[xtypo_dropcap]T[/xtypo_dropcap]hree days remain in the United States Cyber Challenge competition. The contest is, essentially, a “talent search to find and develop 10,000 cyber security specialists to help the United States regain the lead in cyberspace,” according to a White House document on the contest.
The contest has drawn an estimated 1,500 high school and college students, who will need to gather as much information as they can about the U.S. Cyber Challenge, and then take two online quizzes about the competition. Winners will go to the Cyber Challenge Summer camps in July and August where they will be trained by cybersecurity experts.
In an age where nearly every government office, industry, and home is connected to the Web, information is just a click away for skilled hackers, and governments are integrating such talents into military ranks. While countries like China have developed full-scale hacker armies, the United States is falling behind.
According to the White House document on the contest, getting today’s youth ready for the challenges in this field is now an important task, “Seizing this opportunity is crucial, because the U.S. is falling behind other countries in cyber security skills development because other countries have made this a national priority and have implemented national talent searches.”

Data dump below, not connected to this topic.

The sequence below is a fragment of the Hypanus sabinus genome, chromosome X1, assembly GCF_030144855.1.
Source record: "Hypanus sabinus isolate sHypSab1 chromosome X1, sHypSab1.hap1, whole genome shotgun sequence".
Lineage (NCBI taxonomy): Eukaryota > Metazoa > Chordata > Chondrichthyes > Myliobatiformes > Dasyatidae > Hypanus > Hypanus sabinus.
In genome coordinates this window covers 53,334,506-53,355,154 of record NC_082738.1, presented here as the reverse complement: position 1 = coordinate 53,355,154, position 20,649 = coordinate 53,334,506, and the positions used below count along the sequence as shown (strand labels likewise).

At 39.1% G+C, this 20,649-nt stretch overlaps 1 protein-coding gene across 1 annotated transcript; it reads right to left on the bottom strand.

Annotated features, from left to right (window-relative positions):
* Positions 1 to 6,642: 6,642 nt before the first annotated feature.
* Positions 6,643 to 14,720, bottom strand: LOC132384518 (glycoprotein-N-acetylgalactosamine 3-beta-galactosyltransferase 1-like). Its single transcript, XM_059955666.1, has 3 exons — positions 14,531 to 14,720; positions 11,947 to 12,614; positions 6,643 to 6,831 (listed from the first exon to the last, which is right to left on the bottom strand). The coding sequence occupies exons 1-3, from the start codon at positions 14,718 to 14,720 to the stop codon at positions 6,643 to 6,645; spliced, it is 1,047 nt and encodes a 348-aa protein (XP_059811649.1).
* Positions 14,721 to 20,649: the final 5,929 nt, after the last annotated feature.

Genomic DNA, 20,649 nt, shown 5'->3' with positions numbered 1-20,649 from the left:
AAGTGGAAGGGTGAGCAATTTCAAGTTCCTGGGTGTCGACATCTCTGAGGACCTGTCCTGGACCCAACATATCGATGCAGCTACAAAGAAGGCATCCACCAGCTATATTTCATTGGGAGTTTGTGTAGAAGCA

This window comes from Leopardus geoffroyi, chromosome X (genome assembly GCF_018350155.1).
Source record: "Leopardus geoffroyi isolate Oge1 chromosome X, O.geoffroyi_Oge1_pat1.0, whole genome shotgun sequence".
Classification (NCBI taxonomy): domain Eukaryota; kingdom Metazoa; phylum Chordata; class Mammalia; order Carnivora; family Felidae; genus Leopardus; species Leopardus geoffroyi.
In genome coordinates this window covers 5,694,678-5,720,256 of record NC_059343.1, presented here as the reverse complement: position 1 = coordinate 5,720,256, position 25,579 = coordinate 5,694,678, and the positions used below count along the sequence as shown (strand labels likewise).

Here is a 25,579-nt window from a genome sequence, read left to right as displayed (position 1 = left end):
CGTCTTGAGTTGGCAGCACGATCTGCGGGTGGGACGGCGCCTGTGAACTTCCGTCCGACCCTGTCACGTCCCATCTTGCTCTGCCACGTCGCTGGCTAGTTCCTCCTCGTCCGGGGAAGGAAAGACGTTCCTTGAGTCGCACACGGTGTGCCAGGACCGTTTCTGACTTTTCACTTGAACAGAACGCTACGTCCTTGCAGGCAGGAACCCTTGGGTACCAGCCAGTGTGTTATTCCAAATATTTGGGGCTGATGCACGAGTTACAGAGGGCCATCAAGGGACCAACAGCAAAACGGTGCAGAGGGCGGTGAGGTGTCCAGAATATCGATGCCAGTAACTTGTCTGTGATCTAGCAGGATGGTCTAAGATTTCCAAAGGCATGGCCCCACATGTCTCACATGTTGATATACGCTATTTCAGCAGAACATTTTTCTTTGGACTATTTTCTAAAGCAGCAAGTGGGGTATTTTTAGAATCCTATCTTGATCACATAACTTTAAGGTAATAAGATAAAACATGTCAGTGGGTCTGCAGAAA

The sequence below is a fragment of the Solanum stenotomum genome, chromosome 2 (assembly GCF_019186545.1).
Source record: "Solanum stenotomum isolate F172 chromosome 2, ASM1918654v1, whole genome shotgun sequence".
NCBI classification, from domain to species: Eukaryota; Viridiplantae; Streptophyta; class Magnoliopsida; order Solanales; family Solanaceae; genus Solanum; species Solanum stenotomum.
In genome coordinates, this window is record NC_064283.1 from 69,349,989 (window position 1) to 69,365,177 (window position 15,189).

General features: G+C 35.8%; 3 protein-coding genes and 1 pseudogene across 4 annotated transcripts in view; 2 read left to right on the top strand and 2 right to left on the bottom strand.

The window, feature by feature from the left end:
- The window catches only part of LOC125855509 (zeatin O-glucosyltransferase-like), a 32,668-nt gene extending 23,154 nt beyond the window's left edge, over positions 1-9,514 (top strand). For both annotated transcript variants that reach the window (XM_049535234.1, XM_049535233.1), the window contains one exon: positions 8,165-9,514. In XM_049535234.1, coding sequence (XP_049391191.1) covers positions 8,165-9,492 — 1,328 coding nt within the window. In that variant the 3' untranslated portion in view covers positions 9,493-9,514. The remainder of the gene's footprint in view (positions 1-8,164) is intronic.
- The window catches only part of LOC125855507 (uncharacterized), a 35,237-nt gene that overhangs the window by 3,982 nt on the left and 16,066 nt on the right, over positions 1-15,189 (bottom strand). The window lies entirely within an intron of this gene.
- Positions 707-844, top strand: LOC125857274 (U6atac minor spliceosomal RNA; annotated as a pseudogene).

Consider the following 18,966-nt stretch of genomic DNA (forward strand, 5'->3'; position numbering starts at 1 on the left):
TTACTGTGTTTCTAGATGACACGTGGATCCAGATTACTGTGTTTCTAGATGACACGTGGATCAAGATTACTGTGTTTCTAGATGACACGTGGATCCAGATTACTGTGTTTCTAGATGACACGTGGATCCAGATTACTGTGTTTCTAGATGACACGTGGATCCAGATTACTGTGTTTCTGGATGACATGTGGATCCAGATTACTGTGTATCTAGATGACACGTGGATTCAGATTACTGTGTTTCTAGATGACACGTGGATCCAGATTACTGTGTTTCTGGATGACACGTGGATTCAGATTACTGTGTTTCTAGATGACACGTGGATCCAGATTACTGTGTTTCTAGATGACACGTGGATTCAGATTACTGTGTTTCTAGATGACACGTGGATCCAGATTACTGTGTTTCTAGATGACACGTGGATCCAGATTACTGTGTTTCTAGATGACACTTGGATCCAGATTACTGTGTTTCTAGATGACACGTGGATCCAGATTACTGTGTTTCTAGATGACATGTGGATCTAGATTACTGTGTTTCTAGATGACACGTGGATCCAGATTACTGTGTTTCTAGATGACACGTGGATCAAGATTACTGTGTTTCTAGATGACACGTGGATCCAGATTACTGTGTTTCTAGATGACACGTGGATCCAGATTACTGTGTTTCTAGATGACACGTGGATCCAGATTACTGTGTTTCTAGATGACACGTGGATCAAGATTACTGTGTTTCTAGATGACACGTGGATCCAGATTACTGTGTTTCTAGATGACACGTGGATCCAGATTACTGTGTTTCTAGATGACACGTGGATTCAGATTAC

Things are heating up around the world regarding cyber threats. NATO governments were warned on Monday that their military alliance is vulnerable to attack through cyberwarfare.
Also on Monday, amid attempted breaches by Chinese hackers, Indian Defense Minister A. K. Antony told the Indian armed forces to secure their systems to defend against attacks.
“No single service can work in isolation. Cyber warfare and threats to cyber security are fast becoming the next generation of threats. We need to make our cyber systems as secure and as nonporous as possible,” Antony said, according to The Hindu.
In addition to information security, attacks on electrical grids, and other cornerstones of society could lead to chaos.
According to the NATO 2020: Assured Security; Dynamic Engagement report, “A cyber attack that leads to chaos in one city may inspire copycat criminals in another.”